Firstly I would raise a bug for a close function which freed the resources. The question on whether it is acceptable, is based on whether the advantages the library offers (cost, performance, reliability) is better than doing it with some other library, or writing it yourself.

In general, unless the library may be re-initialized, I would probably not be concerned.

acceptable times to have a reported leak memory.

  1. A service during shutdown. Here there is a trade-off between time performance and correctness.
  2. A broken object which can't be destroyed. I have been able to detect a failed object (e.g. due to exception being caught), and when I try and destroy the object the result is a hang (held lock).
  3. Memory checker mis-reported.

A service during shutdown

If the operating system is about to be turned off, all resources will be tidied up. The advantage of not performing normal process shutdown, is the user gets a snappier performance when turning off.

A broken object

Within my past, we found an object (and raised a defect for that team), that if they crashed at certain points, they became broken, that all of the subsequent functions in that object would result in a hang.

Whilst it is poor practice to ignore the memory leak, it was more productive to shutdown our process, leaking the object and its memory, than to result in a hang.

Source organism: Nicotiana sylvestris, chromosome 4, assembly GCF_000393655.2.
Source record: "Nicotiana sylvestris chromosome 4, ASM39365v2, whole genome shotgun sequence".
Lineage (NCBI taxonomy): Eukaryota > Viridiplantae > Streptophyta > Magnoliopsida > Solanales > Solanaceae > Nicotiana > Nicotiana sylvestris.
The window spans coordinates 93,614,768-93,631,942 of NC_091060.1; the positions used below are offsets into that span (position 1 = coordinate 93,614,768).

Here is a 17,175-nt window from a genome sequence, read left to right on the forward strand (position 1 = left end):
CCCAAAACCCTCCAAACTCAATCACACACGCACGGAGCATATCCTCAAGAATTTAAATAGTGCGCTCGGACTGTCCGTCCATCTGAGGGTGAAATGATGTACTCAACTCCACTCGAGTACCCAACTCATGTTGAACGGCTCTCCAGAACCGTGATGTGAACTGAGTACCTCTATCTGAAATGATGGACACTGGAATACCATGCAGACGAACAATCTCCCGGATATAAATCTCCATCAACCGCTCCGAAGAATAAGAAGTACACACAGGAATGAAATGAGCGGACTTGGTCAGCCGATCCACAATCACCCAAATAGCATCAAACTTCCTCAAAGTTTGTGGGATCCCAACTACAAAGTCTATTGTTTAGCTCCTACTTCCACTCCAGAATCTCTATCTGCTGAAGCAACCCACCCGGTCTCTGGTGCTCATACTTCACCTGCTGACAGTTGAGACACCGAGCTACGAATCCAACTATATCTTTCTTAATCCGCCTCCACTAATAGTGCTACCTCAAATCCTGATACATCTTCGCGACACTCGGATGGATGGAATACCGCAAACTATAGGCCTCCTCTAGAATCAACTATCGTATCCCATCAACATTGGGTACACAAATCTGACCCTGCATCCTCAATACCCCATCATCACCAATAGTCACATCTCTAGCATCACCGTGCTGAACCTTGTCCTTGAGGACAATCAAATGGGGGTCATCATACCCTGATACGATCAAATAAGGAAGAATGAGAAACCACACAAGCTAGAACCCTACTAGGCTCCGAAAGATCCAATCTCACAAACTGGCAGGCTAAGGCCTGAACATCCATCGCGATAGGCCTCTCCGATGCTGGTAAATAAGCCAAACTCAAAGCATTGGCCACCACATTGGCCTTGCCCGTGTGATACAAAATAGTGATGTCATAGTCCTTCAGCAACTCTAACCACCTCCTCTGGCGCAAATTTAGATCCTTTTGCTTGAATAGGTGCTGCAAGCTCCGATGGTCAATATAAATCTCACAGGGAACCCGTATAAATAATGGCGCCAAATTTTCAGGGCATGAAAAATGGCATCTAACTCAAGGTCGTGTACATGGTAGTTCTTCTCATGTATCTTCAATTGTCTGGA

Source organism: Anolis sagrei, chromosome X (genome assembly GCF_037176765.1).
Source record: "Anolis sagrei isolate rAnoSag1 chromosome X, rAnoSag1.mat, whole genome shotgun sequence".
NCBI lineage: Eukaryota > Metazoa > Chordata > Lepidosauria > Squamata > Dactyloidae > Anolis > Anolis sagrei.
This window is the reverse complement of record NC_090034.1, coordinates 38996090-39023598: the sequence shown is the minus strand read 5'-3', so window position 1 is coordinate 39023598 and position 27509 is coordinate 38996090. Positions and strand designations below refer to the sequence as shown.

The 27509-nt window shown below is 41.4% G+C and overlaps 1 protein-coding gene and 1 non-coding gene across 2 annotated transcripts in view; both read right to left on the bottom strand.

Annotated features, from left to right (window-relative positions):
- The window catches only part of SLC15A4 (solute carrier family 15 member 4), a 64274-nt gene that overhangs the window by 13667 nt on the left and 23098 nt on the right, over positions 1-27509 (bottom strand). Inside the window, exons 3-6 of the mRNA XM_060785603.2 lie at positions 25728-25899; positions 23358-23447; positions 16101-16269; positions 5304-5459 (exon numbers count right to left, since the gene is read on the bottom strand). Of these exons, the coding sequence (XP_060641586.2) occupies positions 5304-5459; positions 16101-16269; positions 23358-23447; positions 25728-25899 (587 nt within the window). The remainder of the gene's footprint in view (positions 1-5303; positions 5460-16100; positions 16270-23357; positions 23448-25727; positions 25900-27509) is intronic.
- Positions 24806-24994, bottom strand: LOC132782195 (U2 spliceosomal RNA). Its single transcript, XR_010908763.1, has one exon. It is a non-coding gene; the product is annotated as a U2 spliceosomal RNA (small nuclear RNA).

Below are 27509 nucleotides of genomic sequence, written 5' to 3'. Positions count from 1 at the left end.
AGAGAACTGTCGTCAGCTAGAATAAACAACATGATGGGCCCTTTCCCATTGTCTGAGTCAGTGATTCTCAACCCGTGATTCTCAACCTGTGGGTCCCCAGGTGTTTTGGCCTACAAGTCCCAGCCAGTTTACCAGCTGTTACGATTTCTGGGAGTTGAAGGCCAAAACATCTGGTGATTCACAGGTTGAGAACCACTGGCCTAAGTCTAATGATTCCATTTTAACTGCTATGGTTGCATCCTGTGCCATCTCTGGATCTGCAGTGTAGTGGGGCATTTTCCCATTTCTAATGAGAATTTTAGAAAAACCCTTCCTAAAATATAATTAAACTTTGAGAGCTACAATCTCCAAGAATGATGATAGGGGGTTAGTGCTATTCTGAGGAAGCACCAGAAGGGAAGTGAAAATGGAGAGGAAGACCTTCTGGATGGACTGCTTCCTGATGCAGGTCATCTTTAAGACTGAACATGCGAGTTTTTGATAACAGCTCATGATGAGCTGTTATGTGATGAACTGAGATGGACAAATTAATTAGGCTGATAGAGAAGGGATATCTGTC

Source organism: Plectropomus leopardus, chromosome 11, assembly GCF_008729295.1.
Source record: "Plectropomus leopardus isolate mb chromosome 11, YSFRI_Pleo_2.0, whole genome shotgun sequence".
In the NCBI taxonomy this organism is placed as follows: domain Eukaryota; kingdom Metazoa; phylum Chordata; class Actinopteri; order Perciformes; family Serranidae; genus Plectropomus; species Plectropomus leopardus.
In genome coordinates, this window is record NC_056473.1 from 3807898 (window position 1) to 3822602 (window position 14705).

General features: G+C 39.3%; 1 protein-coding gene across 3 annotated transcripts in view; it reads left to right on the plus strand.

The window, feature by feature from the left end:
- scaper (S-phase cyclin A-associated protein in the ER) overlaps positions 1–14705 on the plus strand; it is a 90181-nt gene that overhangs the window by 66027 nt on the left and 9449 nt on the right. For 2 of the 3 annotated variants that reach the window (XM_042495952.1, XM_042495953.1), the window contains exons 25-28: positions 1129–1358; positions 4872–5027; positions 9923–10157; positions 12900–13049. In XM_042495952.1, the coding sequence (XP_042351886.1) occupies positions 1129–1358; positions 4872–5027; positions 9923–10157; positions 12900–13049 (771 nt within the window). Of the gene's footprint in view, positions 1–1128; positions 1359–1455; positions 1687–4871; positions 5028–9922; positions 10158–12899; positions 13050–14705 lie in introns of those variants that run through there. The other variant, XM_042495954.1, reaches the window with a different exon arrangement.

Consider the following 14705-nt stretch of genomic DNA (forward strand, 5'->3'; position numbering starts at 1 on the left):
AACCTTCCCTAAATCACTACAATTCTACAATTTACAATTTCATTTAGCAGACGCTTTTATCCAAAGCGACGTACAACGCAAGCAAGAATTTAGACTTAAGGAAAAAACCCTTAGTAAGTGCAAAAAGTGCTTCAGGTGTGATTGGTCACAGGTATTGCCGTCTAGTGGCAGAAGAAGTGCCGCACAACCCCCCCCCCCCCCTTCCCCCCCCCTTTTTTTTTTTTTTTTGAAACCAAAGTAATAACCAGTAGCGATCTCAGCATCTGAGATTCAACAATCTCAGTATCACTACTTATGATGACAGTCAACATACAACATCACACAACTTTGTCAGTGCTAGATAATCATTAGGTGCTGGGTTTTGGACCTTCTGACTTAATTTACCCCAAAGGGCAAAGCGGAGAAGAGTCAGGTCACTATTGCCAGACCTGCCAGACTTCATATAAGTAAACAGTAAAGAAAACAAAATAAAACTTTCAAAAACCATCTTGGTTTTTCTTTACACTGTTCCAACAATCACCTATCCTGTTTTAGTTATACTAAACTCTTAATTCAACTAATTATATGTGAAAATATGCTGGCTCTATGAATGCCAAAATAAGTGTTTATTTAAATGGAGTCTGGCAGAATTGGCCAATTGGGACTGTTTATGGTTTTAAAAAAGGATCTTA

leak checker mis-reporting

Some of the leak checkers work by instrumenting objects, and behaving in the same way as globals. They can sometimes miss that another global object has a valid destructor, called after they finish which would release the memory.


Solution:8

Only in one instance: The program is going to shoot itself due to an unrecoverable error.


Solution:9

The best practice is to always free what you allocate, especially if writing something that is designed to run during the entire uptime of a system, even when cleaning up prior to exiting.

Its a very simple rule .. programming with the intention of having no leaks makes new leaks easy to spot. Would you sell someone a car that you made knowing that it sputtered gas on the ground ever time it was turned off? :)

A few if () free() calls in a cleanup function are cheap, why not use them?


Solution:10

If you are using it up until the tail of your main(), it is simply not a leak (assuming a protected memory system, of course!).

In fact, freeing objects at process shutdown is the absolute worst thing you could do... the OS has to page back in every page you have ever created. Close file handles, database connections, sure, but freeing memory is just dumb.


Solution:11

If your code has any memory leaks, even known "acceptable" leaks, then you will have an annoying time using any memory leak tools to find your "real" leaks. Just like leaving "acceptable" compiler warnings makes finding new, "real" warnings more difficult.


Solution:12